6.7.17 — White Privilege

As a follow-up to last time on the Whitney Biennial, how could I not turn to this? It has become the occasion for reflection on both racism and the possibilities of political art.

Dana Schutz's Open Casket (courtesy of the artist/Petzel gallery, 2016)What a difference a day makes. One day Emmett Till was just a poor child from Chicago, a polio survivor, visiting relatives in the South. He counted white children as his friends. The next he was the victim of bigotry and a brutal murder. The fourteen-year-old became an emblem of injustice and a spur to the budding movement for civil rights.

Dana Schutz, critics note, has had only privilege—the privilege of a white artist from a comfortable Detroit suburb making it in the art world. Yet she, too, has become a symbol. At just forty, she was among the stars of the most widely celebrated Whitney Biennial in memory. Horrified by police shootings of blacks in the present, she looked back to Till’s death in 1955 and painted him in Open Casket. Reviews singled it out in a singularly political and diverse biennial. For the city’s most influential critic, Roberta Smith in The Times, it “doesn’t picture his wounds so much as the pain of looking at them.”

And then in a day her fortunes, too, had changed. A black artist called for her boycott on Facebook. A black writer called for the work’s removal and destruction. They accused Schutz of appropriating the African American experience for the benefit of a white woman. The controversy erupted into the press and consumed social media—and I have waded more deeply into the controversy in a longer review and my latest upload. What does it say about the role of art in a racist and divided America?

How dare she? The question recalls the furor over The Confessions of Nat Turner by William Styron, but it is all the more pressing now—for blacks and women alike have little to gain and so much to lose in Donald Trump’s America. The week of the debacle, a white man traveled to New York City with the sole aim of killing African Americans, and women barely escaped a repeal of Obamacare and its provisions for women’s health. It is pressing, too, because has art its own divisions, and many feel excluded. Surely many of the protestors do, and they were acting out that feeling of exclusion in decrying a white woman’s success at their expense. They were demanding attention, and for better or worse they got it.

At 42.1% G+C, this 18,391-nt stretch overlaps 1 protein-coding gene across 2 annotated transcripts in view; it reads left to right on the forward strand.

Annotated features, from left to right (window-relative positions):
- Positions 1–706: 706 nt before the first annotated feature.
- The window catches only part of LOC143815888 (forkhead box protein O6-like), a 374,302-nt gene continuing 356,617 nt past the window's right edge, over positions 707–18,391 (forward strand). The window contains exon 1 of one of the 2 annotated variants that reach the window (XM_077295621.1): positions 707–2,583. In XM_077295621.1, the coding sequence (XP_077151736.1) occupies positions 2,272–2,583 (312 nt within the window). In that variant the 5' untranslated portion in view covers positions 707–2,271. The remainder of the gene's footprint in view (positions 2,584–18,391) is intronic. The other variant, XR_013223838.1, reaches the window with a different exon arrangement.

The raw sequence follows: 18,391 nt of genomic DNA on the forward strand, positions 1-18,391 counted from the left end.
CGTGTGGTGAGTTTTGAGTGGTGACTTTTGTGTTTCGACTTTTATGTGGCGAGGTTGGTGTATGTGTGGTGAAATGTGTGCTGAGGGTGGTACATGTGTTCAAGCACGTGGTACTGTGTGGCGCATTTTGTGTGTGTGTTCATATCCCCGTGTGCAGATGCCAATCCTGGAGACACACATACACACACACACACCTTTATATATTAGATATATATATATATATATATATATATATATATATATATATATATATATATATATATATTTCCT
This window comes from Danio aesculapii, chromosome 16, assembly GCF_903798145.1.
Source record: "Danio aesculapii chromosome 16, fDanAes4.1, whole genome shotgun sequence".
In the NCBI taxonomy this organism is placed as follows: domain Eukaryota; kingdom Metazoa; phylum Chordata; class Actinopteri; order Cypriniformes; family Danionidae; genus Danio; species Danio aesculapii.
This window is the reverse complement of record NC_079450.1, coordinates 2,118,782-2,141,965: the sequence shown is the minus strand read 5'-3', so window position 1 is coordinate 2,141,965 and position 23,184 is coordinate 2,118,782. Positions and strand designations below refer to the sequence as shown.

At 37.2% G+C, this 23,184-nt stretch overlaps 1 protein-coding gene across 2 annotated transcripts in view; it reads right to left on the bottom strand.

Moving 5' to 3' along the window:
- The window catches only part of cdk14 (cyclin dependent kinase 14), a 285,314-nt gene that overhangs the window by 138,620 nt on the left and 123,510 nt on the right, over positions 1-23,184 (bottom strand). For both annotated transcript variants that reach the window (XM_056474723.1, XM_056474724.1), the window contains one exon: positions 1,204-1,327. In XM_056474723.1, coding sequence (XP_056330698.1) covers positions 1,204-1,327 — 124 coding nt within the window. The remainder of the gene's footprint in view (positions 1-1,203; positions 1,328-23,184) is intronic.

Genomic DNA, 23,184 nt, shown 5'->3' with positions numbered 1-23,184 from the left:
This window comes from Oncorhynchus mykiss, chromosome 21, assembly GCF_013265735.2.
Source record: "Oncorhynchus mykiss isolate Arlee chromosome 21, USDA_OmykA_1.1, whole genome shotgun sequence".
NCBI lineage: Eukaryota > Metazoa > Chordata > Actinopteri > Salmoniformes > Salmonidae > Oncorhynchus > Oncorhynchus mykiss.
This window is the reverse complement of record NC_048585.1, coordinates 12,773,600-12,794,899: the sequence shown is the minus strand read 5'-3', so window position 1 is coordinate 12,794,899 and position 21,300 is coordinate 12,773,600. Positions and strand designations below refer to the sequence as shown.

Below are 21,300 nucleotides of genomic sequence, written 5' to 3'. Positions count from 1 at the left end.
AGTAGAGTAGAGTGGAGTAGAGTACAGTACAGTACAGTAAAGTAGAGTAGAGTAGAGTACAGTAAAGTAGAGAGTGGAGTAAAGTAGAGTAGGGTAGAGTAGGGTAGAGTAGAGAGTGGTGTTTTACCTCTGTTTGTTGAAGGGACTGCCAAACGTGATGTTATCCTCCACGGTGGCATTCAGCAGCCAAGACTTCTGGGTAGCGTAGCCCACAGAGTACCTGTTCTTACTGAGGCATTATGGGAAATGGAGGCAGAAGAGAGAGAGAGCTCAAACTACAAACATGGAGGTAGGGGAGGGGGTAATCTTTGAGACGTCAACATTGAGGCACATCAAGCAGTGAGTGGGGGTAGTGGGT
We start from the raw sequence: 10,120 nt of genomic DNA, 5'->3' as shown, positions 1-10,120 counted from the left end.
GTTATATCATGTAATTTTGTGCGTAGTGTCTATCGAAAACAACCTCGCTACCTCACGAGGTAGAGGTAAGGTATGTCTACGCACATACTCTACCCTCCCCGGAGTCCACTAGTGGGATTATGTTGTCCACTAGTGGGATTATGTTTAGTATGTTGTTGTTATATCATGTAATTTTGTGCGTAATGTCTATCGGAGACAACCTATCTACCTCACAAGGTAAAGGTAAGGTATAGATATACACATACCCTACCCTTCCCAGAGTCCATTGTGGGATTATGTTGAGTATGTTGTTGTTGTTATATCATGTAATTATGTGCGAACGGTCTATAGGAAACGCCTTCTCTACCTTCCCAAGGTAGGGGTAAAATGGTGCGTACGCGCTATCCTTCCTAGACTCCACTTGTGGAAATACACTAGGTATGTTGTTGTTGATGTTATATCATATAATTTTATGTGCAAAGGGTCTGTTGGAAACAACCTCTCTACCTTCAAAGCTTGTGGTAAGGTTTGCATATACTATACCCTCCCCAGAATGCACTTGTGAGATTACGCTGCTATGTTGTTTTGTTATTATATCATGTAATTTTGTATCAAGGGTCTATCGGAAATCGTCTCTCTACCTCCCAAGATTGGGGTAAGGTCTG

The question is also pressing, though, because it is so puzzling. No one complained when whites joined in the civil rights marches and when white journalists brought those marches alive—although Dana Schutz herself worked from a photograph in Jet, a weekly founded by an African American. No one complained when protest singers added their voices, including Bob Dylan with “The Death of Emmett Till,” or earlier when Billie Holiday sent chills down the nation’s spine with “Strange Fruit,” by a Jewish songwriter and about a lynching. Rather than telling whites to shut up, blacks are wondering why Trump will not speak up to denounce that murderer in New York. The women’s march after Trump’s inauguration welcomed men, and Jews still decry white indifference that turned refugees back to their death in the Holocaust. What makes painting or, more generally, fiction more open to criticism?

Why should a white artist lose her voice? I hear two reasons. First, Schutz is appropriating black experience for personal profit. Second, she cannot speak for what she cannot experience. I want to argue with them both, although African American artists do indeed have experiences apart that they can communicate, too. I shall have to skip over them here, but the longer article looks at criticism of the painting at hand and dives into those questions about profiteering and empathy, with all their implications for political art.

That seems to leave things where they started, with the enigma of what makes art so different from other ways of communicating. How can people even be arguing about this? Why are they not celebrating Schutz or simply dismissing her? It comes down to two things. First, art is powerful. The protests diminish art as a mere luxury compared to writing, marching, or music, but it sure has them worked up.

Second, art is ambiguous as other protests are not, because it bridges public and private matters. Artists work for themselves and for others, and one person’s expression of grief is another person’s grievance. They are shaped by their art, by their imaginings, by their joys, by their sorrows, by their histories, by race, by class, by gender, and by others as well. Together, though, those factors empower art, political or not. Art alone cannot ensure justice or empathy, but it can awaken both. Schutz can speak to concerns beyond herself, just as African American art can speak to me.

Read more, now in a feature-length article on this site.

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